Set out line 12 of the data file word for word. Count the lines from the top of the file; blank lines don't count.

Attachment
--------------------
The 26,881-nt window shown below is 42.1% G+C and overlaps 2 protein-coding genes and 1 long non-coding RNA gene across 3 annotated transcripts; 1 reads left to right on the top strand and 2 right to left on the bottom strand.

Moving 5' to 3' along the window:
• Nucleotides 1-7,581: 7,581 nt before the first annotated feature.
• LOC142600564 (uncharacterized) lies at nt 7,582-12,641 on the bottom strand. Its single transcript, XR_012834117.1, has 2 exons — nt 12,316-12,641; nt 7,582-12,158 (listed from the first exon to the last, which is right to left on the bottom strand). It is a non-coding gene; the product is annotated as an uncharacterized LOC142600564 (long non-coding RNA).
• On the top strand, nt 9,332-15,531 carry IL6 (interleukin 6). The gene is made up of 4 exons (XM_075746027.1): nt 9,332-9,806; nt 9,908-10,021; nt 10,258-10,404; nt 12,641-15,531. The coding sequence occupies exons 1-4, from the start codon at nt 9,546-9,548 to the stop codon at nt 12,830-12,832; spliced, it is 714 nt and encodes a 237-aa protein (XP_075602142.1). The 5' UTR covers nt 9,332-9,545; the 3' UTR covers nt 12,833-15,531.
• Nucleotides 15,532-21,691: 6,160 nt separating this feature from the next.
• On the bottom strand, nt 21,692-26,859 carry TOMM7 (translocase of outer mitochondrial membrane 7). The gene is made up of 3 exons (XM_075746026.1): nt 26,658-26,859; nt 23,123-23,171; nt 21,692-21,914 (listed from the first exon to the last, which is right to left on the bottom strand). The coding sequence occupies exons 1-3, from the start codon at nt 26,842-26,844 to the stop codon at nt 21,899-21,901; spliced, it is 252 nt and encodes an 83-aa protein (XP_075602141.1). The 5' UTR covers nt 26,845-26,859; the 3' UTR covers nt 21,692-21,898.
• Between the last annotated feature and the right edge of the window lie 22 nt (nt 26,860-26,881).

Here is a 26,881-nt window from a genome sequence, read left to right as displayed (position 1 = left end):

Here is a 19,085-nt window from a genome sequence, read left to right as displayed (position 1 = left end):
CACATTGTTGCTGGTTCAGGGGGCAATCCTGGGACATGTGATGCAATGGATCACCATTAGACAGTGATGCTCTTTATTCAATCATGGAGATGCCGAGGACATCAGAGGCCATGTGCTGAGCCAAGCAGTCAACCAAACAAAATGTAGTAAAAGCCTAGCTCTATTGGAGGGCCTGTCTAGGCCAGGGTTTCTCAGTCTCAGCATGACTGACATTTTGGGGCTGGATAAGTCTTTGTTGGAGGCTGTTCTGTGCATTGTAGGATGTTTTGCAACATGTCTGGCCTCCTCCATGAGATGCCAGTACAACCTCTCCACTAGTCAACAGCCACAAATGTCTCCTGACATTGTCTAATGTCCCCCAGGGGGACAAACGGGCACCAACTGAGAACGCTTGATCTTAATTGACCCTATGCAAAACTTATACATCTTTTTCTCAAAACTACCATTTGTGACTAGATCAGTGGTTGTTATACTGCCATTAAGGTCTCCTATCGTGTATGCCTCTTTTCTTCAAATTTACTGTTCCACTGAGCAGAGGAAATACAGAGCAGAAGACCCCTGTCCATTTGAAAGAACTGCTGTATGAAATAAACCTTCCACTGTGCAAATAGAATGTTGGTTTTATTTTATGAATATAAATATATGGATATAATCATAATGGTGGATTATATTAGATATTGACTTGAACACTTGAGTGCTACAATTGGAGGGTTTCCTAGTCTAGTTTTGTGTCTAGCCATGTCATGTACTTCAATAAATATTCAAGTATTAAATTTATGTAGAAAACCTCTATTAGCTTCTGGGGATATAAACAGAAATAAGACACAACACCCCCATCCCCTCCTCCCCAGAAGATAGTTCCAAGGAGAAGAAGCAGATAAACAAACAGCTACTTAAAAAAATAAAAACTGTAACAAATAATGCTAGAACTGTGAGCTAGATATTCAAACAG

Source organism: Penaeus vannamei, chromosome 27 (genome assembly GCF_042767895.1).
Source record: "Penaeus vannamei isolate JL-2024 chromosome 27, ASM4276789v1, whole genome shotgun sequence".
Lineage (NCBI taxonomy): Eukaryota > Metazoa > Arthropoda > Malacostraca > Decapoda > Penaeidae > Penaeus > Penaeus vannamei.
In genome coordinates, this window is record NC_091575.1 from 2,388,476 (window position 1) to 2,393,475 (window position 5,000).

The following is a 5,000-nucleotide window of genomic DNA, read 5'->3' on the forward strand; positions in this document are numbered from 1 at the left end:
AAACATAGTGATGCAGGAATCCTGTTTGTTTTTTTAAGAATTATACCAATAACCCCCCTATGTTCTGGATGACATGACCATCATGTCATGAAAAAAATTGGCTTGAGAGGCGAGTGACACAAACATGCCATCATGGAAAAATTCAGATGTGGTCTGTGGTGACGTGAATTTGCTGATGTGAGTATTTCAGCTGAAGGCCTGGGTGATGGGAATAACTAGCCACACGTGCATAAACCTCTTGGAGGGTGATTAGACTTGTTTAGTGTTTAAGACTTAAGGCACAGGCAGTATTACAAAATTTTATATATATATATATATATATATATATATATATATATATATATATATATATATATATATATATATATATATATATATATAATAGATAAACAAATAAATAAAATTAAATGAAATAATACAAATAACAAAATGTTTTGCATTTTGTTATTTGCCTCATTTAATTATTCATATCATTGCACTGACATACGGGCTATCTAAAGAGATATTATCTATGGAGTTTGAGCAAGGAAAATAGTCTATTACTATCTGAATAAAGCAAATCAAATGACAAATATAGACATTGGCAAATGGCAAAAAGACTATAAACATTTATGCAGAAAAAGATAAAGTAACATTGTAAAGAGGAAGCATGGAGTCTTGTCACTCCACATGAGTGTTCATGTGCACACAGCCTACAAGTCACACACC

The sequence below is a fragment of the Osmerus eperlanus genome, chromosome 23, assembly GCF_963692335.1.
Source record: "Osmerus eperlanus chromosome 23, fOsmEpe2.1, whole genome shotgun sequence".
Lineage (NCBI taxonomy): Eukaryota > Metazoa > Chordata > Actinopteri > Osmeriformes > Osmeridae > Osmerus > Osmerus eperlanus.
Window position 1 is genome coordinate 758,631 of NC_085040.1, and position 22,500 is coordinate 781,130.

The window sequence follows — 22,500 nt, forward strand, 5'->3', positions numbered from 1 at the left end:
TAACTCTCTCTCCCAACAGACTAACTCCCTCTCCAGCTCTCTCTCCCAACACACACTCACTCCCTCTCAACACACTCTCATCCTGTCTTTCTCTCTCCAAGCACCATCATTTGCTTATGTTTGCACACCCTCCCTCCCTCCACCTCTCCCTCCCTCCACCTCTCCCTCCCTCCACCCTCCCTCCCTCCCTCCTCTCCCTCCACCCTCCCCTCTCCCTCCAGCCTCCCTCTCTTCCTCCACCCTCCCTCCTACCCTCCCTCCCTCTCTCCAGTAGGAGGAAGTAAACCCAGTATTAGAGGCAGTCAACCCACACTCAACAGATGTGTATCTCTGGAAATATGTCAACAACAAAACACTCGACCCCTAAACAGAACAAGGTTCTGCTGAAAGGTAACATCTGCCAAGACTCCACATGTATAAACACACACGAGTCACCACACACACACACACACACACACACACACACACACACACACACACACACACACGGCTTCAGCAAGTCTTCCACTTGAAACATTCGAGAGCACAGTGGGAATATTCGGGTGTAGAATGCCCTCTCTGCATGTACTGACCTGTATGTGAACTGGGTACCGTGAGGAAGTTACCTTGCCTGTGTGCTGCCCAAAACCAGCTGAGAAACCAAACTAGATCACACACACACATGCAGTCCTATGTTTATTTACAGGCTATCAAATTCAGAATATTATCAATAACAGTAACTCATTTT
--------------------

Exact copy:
Source organism: Penaeus vannamei, chromosome 27 (genome assembly GCF_042767895.1).